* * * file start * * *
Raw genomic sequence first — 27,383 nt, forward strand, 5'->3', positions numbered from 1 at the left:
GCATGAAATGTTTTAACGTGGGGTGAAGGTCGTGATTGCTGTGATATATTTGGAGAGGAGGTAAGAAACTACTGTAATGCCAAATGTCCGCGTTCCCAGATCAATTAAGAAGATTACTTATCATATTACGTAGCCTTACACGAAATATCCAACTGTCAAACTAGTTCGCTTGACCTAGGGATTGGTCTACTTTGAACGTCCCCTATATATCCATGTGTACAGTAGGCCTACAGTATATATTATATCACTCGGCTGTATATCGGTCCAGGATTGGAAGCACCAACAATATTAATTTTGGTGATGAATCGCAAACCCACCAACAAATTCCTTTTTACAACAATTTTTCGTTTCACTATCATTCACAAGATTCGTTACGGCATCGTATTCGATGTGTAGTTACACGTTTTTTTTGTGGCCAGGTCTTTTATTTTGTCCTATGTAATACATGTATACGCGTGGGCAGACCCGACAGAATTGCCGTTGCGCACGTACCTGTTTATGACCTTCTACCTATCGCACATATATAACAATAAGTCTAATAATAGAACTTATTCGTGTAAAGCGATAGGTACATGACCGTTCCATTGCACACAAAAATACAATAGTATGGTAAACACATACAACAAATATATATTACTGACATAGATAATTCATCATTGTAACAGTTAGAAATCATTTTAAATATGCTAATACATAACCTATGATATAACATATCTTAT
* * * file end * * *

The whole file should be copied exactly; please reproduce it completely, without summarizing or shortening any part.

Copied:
Raw genomic sequence first — 27,383 nt, forward strand, 5'->3', positions numbered from 1 at the left:
GCATGAAATGTTTTAACGTGGGGTGAAGGTCGTGATTGCTGTGATATATTTGGAGAGGAGGTAAGAAACTACTGTAATGCCAAATGTCCGCGTTCCCAGATCAATTAAGAAGATTACTTATCATATTACGTAGCCTTACACGAAATATCCAACTGTCAAACTAGTTCGCTTGACCTAGGGATTGGTCTACTTTGAACGTCCCCTATATATCCATGTGTACAGTAGGCCTACAGTATATATTATATCACTCGGCTGTATATCGGTCCAGGATTGGAAGCACCAACAATATTAATTTTGGTGATGAATCGCAAACCCACCAACAAATTCCTTTTTACAACAATTTTTCGTTTCACTATCATTCACAAGATTCGTTACGGCATCGTATTCGATGTGTAGTTACACGTTTTTTTTGTGGCCAGGTCTTTTATTTTGTCCTATGTAATACATGTATACGCGTGGGCAGACCCGACAGAATTGCCGTTGCGCACGTACCTGTTTATGACCTTCTACCTATCGCACATATATAACAATAAGTCTAATAATAGAACTTATTCGTGTAAAGCGATAGGTACATGACCGTTCCATTGCACACAAAAATACAATAGTATGGTAAACACATACAACAAATATATATTACTGACATAGATAATTCATCATTGTAACAGTTAGAAATCATTTTAAATATGCTAATACATAACCTATGATATAACATATCTTAT